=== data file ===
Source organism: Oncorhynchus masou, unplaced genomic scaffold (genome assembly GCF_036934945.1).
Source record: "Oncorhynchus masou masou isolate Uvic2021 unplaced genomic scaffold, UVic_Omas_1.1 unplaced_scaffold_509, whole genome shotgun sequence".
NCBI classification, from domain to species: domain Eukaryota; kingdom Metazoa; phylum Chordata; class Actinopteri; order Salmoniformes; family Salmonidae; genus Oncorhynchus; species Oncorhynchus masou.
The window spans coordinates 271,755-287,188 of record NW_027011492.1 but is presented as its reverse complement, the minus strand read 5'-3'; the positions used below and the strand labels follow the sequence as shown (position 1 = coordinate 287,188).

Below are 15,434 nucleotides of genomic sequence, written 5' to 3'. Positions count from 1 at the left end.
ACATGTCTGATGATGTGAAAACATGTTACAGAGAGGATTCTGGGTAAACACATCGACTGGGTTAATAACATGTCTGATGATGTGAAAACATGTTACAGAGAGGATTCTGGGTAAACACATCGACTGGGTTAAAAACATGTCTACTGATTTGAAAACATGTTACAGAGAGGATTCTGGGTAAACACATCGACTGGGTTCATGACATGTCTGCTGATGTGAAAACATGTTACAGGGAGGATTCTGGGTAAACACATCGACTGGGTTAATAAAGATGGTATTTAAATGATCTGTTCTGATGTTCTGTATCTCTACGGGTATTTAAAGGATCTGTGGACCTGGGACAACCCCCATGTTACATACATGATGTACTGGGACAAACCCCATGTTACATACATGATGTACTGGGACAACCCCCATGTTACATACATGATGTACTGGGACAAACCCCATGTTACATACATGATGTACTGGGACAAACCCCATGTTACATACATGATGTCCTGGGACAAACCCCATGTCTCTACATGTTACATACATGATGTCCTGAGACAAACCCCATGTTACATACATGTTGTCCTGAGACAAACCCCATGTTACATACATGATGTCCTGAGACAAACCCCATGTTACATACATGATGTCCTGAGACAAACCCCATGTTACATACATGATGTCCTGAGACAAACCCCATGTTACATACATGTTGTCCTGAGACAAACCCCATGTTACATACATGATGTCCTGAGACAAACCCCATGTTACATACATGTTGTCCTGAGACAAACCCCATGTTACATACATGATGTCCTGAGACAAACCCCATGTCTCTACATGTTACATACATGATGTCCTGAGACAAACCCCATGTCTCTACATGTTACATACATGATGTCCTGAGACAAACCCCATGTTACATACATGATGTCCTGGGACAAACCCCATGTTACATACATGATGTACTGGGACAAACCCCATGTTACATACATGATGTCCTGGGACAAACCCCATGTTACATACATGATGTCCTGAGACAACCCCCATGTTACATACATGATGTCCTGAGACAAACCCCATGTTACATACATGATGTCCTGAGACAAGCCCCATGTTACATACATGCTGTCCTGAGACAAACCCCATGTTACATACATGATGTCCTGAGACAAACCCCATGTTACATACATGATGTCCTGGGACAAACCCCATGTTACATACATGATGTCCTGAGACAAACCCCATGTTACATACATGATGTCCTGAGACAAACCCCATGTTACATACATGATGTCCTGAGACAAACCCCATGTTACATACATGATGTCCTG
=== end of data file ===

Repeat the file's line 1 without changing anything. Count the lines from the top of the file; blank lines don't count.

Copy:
Source organism: Oncorhynchus masou, unplaced genomic scaffold (genome assembly GCF_036934945.1).